Trends in Census data: More Muslim women not marrying, not having kidshttps://indianexpress.com/article/explained/muslim-women-marriage-allahabad-high-court-triple-talaq-marital-rights-census-data-4427353/

Trends in Census data: More Muslim women not marrying, not having kids

Nearly 33.70 lakh Muslim women — 12.87% of 2.1 crore Muslim women aged 20-39 — were unmarried in 2011, figures show.

Muslim women, Muslim women marriage, Muslim women not marrying, Allahabad High Court, triple talaq, Muslim women marital rights, muslim women marriage census data, India news
Activists claim better conditions in urban areas have allowed younger Muslim women greater choice in leading their lives. (Image For Representation)

Observations by the Allahabad High Court on triple talaq last week underlined concern over the plight of Muslim women in the matter of marital rights. Government figures show Muslim women between the ages of 20 and 34 are more likely to be divorced than women of any other community in the same age group. The figures, however, show other trends that caution against drawing generalised conclusions.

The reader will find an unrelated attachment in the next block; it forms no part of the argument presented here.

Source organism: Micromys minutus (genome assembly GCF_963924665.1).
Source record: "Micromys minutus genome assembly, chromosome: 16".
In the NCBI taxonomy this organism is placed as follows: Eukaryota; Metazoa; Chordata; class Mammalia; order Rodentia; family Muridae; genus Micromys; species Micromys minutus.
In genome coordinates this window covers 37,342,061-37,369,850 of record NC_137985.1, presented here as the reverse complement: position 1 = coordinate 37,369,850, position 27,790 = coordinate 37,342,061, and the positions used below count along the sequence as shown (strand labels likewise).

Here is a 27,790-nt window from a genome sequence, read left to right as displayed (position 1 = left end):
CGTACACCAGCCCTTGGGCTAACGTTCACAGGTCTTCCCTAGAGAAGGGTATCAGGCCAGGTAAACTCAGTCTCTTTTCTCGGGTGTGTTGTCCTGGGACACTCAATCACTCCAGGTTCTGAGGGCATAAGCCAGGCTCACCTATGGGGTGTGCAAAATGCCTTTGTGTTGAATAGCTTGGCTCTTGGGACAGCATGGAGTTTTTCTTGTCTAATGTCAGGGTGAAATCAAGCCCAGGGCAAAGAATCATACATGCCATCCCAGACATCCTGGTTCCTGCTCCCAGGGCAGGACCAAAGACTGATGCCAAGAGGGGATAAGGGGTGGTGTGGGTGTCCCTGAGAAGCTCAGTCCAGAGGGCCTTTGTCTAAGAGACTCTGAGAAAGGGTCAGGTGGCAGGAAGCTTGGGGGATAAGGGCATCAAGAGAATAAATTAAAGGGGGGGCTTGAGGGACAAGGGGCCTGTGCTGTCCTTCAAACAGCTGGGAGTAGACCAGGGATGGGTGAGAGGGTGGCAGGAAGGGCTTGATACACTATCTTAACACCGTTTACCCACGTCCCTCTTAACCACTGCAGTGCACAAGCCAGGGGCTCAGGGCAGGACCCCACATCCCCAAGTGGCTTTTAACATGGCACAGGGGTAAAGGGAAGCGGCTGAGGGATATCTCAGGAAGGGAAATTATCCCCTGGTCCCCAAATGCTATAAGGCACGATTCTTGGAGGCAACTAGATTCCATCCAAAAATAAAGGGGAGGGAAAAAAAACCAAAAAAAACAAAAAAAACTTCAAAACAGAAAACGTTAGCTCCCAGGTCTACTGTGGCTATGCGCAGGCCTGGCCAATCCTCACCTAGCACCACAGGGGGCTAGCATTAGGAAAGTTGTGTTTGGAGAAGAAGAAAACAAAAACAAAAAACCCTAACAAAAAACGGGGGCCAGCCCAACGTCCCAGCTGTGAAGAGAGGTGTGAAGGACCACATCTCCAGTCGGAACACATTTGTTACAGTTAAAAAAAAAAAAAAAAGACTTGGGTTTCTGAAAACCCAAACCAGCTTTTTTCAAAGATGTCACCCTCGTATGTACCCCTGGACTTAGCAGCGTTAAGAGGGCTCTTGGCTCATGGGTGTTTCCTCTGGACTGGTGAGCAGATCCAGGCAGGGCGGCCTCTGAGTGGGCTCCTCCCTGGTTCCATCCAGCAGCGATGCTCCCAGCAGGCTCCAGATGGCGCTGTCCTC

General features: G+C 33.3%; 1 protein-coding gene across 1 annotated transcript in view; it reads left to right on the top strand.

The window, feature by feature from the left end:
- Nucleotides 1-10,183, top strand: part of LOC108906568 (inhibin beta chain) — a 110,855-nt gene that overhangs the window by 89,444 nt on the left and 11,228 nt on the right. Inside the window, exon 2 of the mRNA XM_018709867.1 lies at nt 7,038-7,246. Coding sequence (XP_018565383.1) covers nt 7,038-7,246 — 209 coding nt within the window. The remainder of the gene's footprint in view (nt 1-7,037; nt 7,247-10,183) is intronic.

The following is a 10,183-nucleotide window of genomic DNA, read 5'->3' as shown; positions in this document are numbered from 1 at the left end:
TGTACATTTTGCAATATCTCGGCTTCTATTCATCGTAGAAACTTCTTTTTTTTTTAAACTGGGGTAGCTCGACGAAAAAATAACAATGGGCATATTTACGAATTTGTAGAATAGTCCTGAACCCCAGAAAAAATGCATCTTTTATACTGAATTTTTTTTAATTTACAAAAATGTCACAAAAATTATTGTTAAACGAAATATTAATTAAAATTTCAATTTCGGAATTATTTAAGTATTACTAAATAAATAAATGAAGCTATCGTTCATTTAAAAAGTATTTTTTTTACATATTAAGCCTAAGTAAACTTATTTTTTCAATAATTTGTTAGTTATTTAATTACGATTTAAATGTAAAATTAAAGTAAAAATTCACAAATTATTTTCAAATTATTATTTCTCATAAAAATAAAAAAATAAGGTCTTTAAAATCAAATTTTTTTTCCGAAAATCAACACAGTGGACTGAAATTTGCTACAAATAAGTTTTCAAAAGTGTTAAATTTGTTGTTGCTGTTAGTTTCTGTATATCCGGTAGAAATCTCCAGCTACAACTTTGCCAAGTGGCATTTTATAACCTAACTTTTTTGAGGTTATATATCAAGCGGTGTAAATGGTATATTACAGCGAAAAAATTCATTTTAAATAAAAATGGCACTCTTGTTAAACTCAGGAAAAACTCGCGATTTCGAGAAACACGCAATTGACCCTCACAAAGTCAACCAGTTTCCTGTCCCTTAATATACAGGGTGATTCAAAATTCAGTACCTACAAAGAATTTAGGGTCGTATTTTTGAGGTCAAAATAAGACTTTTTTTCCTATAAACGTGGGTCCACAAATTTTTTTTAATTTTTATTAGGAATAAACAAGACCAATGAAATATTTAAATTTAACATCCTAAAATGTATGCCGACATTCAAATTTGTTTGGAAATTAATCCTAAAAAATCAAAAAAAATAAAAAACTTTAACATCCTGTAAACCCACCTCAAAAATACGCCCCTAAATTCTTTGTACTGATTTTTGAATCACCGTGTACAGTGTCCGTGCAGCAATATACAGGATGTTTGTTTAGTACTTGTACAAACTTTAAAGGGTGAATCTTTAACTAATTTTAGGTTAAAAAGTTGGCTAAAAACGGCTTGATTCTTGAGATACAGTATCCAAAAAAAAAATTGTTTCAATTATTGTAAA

Census figures from 2001 and 2011 show the percentage of Muslim women aged 20-39 who were never married nearly doubled over the decade — the percentage increase of 94% was significantly higher than among Buddhist (72.78%), Hindu (69.13%) and Sikh (66.21%) women.

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Nearly 33.70 lakh Muslim women — 12.87% of 2.1 crore Muslim women aged 20-39 — were unmarried in 2011, figures show.

During the same decade (2001 to 2011), the percentage of Muslim women in this age group without children increased by 39%, a rate of increase that was second only to Buddhist women (45%). The number of Hindu women in this same group increased by 29.5% between the two Censuses.

The 2011 Census recorded the number of married women between the ages 20 and 39 who did not have children at 2.73 crore. This was an increase of 31% from the 2.08 crore women in this group in the 2001 Census.

Activists claim better conditions in urban areas have allowed younger Muslim women greater choice in leading their lives.

“Improving socioeconomic conditions within the community have played a role in helping women become more assertive. Women to a certain degree have greater control over their lives than they did earlier,” Noor Jehan Safia Niiaz, convener of the Bhartiya Muslim Mahila Andolan, said.

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“The trend may not be so obvious in rural areas but urban Muslims, as they become empowered, are taking time to plan their families. The increasing numbers of Muslim girls who are stepping out to work has also played a role in this,” Rubina Feroz, general secretary of Ishterak Education Society and member of the Association of Muslim Professionals, said.